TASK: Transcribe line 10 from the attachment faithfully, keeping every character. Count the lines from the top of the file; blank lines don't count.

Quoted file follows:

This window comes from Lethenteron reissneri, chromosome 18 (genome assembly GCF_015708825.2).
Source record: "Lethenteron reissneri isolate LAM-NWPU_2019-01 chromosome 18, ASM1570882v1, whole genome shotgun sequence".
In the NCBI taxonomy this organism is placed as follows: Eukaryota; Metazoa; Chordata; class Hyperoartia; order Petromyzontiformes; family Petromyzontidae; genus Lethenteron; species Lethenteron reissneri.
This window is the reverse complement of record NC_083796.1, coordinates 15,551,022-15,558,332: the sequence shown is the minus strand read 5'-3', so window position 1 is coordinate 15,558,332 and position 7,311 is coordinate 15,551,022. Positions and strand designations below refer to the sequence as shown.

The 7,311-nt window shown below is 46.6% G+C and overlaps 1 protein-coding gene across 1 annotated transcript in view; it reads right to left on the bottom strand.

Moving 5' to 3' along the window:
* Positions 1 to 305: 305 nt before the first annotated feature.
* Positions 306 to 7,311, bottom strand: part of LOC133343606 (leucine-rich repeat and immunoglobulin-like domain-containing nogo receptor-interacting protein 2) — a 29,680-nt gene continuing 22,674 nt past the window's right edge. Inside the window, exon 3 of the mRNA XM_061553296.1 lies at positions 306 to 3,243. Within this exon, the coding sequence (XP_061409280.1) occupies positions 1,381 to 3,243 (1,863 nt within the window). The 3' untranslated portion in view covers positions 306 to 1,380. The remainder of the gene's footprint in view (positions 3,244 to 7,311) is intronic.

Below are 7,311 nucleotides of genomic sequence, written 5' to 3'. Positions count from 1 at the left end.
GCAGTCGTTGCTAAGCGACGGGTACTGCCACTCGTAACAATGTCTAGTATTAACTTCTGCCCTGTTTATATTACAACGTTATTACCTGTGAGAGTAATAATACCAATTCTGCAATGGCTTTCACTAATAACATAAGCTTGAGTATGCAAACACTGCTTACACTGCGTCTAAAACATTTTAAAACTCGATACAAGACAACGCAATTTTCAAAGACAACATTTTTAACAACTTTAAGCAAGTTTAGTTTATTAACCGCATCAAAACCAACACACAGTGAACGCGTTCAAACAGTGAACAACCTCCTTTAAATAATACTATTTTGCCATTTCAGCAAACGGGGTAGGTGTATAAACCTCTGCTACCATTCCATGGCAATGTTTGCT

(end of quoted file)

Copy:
GCAGTCGTTGCTAAGCGACGGGTACTGCCACTCGTAACAATGTCTAGTATTAACTTCTGCCCTGTTTATATTACAACGTTATTACCTGTGAGAGTAATAATACCAATTCTGCAATGGCTTTCACTAATAACATAAGCTTGAGTATGCAAACACTGCTTACACTGCGTCTAAAACATTTTAAAACTCGATACAAGACAACGCAATTTTCAAAGACAACATTTTTAACAACTTTAAGCAAGTTTAGTTTATTAACCGCATCAAAACCAACACACAGTGAACGCGTTCAAACAGTGAACAACCTCCTTTAAATAATACTATTTTGCCATTTCAGCAAACGGGGTAGGTGTATAAACCTCTGCTACCATTCCATGGCAATGTTTGCT